The Missing Link

It always begins like this: “Bryan, what do we need to do to create a strong service culture?” Or “How can our leaders inspire excellence from their team members?” Please notice the we in the first question and the our in the second question. Inevitably, the client and my team discuss key pieces like the vision, mission, values and service standards. We also go over their hiring process, recognition programs, and/ other critical items needed to build and reinforce a strong service culture. Even with all of those important pieces in place, there is a critical link that is often overlooked or flat-out ignored. The missing link…the key ingredient is YOU.

Let’s talk about YOU

This point recently hit me squarely in the forehead. With all the talk on what leaders need to do and the organization needs to do, the malnourished component is the individual leader, and what he/she, specifically needs to do every day. What am I going to do? What behaviors will I be accountable for? Challenge yourself and encourage your colleagues to challenge you as well.

The team’s culture is based on what YOU:

  • Consistently demonstrate (behaviors)
  • Consistently celebrate (recognition)
  • Consistently tolerate

Let’s be clear, people don’t do what the organization expects, they do what the manager pays attention to. If the leaders pay attention to the same things that the organization expects, then that’s great!


There is something very powerful and transformational about having high expectations. It is inspiring to see strong leaders who insist on excellence, set challenging goals and expect their teams to succeed. You will be surprised at how people rise to the occasion. They may not only surprise you, but they may surprise themselves as well.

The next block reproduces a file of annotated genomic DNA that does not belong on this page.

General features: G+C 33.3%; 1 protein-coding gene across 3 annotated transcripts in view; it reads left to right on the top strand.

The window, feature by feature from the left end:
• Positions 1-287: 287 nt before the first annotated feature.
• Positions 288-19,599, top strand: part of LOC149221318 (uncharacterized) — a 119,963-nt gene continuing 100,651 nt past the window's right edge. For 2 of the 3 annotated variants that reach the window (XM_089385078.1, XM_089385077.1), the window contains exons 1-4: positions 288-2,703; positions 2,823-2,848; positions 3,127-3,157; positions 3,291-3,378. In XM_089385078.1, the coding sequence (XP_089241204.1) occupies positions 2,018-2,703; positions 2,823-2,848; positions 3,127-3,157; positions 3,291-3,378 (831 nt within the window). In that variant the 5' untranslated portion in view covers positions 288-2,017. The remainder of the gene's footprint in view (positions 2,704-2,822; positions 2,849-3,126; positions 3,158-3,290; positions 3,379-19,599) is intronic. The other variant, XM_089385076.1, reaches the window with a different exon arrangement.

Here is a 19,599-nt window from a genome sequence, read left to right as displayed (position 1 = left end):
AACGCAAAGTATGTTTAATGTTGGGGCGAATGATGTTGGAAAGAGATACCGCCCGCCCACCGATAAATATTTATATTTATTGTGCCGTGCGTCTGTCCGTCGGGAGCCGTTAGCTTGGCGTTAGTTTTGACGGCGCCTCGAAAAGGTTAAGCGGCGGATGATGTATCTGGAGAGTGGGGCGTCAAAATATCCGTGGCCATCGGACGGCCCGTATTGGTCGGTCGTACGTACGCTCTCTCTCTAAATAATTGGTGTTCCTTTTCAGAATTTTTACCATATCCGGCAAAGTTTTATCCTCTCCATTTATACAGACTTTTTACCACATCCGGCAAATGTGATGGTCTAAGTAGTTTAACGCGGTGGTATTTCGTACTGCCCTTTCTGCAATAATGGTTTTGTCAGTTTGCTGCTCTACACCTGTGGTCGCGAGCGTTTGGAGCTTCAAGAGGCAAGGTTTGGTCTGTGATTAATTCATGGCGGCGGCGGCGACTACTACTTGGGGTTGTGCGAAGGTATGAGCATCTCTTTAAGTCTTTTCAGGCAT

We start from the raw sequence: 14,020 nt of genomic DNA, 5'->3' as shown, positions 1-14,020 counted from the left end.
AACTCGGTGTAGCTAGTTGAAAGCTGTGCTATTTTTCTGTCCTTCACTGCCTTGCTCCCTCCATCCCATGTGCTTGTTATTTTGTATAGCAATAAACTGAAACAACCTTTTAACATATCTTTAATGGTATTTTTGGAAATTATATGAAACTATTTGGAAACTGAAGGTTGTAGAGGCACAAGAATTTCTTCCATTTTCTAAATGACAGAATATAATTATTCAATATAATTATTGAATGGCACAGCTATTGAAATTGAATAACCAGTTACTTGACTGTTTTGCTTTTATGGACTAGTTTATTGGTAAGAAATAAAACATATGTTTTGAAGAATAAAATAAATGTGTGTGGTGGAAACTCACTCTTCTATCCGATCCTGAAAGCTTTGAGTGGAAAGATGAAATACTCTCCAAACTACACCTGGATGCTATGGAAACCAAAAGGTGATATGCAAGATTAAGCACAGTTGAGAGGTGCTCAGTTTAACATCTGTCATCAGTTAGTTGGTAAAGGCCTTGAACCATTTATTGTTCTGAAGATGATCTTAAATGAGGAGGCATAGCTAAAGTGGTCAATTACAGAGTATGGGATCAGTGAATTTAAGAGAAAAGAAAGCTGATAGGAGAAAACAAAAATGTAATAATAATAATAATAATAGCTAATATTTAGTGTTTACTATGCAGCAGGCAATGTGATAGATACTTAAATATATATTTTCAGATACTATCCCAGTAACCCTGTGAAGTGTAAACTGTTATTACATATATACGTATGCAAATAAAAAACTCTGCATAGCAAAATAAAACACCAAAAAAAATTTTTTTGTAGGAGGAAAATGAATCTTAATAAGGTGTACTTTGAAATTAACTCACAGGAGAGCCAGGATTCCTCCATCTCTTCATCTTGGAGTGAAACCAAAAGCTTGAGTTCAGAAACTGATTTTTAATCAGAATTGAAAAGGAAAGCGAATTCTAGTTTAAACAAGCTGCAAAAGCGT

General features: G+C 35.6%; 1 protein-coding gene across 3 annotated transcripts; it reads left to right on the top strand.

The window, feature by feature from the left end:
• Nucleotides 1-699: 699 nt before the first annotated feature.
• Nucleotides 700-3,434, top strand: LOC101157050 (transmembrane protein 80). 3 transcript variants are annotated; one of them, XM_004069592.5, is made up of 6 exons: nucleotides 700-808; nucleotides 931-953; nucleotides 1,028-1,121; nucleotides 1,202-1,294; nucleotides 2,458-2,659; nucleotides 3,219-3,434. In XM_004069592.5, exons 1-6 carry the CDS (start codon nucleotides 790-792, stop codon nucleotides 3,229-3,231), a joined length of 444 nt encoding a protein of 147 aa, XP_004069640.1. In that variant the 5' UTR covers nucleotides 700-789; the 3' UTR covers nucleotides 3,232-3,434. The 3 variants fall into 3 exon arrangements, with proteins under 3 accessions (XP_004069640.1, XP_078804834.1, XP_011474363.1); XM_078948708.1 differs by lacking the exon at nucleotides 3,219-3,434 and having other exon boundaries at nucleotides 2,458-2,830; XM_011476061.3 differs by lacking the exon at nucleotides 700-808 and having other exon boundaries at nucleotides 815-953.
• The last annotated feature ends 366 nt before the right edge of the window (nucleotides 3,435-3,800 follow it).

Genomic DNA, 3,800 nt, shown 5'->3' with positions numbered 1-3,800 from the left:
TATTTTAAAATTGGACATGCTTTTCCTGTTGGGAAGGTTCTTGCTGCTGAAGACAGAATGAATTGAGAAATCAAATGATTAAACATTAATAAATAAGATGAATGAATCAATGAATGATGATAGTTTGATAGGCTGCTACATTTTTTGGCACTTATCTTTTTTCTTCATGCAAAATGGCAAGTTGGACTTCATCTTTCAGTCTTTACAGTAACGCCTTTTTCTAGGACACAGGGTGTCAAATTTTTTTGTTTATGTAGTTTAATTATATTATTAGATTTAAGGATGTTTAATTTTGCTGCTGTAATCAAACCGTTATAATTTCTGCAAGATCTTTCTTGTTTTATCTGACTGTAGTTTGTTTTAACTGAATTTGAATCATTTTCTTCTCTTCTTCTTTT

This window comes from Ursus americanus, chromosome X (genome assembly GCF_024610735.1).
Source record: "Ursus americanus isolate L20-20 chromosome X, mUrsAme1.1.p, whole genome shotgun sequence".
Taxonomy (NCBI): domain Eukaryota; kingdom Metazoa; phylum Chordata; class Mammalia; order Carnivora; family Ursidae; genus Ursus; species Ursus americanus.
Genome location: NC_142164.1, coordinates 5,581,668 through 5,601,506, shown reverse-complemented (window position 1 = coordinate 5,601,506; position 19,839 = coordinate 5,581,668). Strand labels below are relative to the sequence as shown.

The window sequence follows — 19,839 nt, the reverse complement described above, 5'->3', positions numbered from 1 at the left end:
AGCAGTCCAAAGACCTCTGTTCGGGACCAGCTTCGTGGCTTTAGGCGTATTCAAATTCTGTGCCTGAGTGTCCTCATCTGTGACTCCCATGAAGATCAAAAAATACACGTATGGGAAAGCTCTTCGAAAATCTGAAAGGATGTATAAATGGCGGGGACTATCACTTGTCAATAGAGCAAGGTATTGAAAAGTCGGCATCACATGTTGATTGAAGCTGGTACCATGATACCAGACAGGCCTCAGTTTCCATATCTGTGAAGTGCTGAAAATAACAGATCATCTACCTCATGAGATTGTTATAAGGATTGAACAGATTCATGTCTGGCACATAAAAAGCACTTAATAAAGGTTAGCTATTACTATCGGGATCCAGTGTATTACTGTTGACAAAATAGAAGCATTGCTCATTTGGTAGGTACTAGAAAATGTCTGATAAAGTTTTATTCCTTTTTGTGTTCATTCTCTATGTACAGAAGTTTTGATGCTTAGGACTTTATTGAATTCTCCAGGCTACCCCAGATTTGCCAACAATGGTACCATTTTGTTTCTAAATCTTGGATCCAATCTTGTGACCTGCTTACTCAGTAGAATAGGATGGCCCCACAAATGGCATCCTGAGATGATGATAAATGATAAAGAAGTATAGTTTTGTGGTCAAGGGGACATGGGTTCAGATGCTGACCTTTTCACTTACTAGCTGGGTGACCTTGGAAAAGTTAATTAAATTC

Obviously, the opposite of having high expectations is having low expectations. Absolutely nothing good comes from having low expectations. Consider this…when you lower your expectations, what are the ramifications to the following:

  • Your own credibility
  • Your best performer’s morale
  • Your customer’s experience

*Credibility – When you have low expectations, your team knows it. They know that you are willing to accept less than excellence from them. As a result, they may get along with you, but they won’t respect or believe in you. And it’s almost impossible to lead others if they don’t respect or believe in you.

*Best performer’s morale – The people who are exceptional yearn to work for a leader who has high expectations. Nothing damages the morale of your best performers more than seeing their leader accept mediocrity from everyone else.

*Customer’s experience – Customers can always tell when leadership expectations are low. The low expectations are manifested in apathetic (or rude) staff and poorly delivered service.

So, if there is only thing you can do right now, my advice is to start with yourself. Truly search yourself. Inspect your own expectations of yourself. Get intimately familiar with you, what you do, and how you do it.  What are you consistently modeling, celebrating, and tolerating? Are you a living, breathing manifestation of what you expect to see on your team? If so…the culture you are striving for may be closer than you imagine.

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Who smiles when you show up? What improves when you appear? Is the room brighter with you in it? Is the team more effective with